Say a explorer interviews a non-literate tribe

Discussion in 'Other Christian Denominations' started by billwald, Jun 18, 2011.

  1. billwald

    billwald
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    Say a explorer interviews a non-literate tribe about their oral history. Technically, is the product a history or a myth?
     
  2. Tom Butler

    Tom Butler
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    How could we know?

    By non-literate, do you mean a tribe without a written language?
     
  3. DHK

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    If you read the various accounts of how the LXX came to be you will find some amazing things, almost too unbelievable to be accounted as history. I just say that because much of human history includes exaggerated accounts of tradition in their history. That is what I would expect woven among a fairly accurate account of their history if the research is done well enough. There is a reason for "two or three witnesses."
     
  4. David Lamb

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    That sounds as if the explorer asked the tribe about the history of their mouths or their speech. :) I expect you meant something such as:
    Say an explorer orally interviews a non-literate tribe about its history.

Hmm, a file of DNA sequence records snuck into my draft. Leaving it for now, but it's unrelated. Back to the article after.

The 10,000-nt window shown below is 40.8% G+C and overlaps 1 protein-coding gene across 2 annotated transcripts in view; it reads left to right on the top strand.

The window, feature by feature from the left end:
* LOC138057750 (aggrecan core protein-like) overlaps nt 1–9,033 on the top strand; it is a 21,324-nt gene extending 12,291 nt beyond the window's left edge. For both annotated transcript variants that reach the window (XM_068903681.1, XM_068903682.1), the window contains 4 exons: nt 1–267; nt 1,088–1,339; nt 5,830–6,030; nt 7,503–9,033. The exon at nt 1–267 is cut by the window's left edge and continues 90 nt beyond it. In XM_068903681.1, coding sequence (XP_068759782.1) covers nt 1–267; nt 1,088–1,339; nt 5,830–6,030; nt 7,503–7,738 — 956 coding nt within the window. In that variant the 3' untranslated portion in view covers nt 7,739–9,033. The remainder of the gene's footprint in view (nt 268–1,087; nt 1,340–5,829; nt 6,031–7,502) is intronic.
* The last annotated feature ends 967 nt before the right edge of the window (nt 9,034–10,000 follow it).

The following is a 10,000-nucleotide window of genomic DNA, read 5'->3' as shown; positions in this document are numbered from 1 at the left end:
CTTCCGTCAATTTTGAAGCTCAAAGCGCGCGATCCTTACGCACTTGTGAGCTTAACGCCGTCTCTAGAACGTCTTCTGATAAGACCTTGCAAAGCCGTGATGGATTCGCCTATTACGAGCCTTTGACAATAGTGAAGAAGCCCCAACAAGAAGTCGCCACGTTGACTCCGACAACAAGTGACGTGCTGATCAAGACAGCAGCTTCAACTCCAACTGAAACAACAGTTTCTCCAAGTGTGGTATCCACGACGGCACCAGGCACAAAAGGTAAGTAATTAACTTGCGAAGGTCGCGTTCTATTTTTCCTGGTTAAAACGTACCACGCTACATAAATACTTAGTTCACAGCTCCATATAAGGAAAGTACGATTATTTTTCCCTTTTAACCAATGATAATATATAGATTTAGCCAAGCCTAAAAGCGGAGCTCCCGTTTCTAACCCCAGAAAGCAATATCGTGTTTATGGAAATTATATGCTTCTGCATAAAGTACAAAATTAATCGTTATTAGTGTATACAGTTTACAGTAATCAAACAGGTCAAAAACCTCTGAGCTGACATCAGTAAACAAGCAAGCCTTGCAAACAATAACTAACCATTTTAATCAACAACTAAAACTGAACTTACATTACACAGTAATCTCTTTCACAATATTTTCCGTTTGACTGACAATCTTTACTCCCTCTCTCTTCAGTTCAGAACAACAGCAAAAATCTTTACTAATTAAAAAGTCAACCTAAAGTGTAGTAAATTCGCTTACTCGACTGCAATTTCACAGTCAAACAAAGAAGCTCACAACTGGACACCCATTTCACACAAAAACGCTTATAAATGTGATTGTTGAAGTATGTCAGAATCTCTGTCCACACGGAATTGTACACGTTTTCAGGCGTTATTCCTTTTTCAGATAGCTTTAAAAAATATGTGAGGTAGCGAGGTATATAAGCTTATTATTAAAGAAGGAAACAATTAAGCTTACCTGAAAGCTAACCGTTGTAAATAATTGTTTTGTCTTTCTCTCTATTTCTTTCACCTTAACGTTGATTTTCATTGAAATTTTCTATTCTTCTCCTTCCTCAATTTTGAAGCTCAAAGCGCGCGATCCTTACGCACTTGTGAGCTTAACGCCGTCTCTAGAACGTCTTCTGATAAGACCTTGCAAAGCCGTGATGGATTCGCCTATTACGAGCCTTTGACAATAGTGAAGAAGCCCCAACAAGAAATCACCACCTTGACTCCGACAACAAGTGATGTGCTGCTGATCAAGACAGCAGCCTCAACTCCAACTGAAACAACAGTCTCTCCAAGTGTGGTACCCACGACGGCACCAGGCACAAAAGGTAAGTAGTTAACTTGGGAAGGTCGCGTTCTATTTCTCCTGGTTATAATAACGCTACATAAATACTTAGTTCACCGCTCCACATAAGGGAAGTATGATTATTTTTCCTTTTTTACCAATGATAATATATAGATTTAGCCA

But why should the "product" be a myth just because the explorer spoke the questions and the tribe members spoke their answers?

    Of course, the tribe members might believe in myths, so if the explorer asked, "How did your tribe start?" the reply might be a myth, such as: "The Great Dark One who inhabits the far side of the High Mountains came here, bringing with him the eggs of a giant butterfly. He blew the eggs from his hand, and as soon as they touched the fertile soil of this land, the eggs hatched into the first people of our tribe." (Yes, I know it's corny, but it gives the idea, I hope!)

    The explorer goes home, and writes up his notes for publication.

    If he writes, "I met a tribe that came into being when the Great Dark One blew butterfly eggs over the land", then the "product" would be as much a myth as the tribal story.

    But suppose the explorer writes, "I met a tribe that believes it originated when a mysterious being they call 'the Great Dark One' scattered the eggs of a butterfly on the land." That is not a myth; he had met such a tribe, and that tribe did have that belief about its own origin.

    I get the feeling I have missed something here, and I have probably totally misunderstood your post, but at the moment I don't really see your point. Sorry.
     
  5. Arbo

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    Perhaps I am misunderstanding the question or thinking too simply, but it seems to me that if it is factual it is history and if not it is myth. How to verify which it is might be a problem, though.
     

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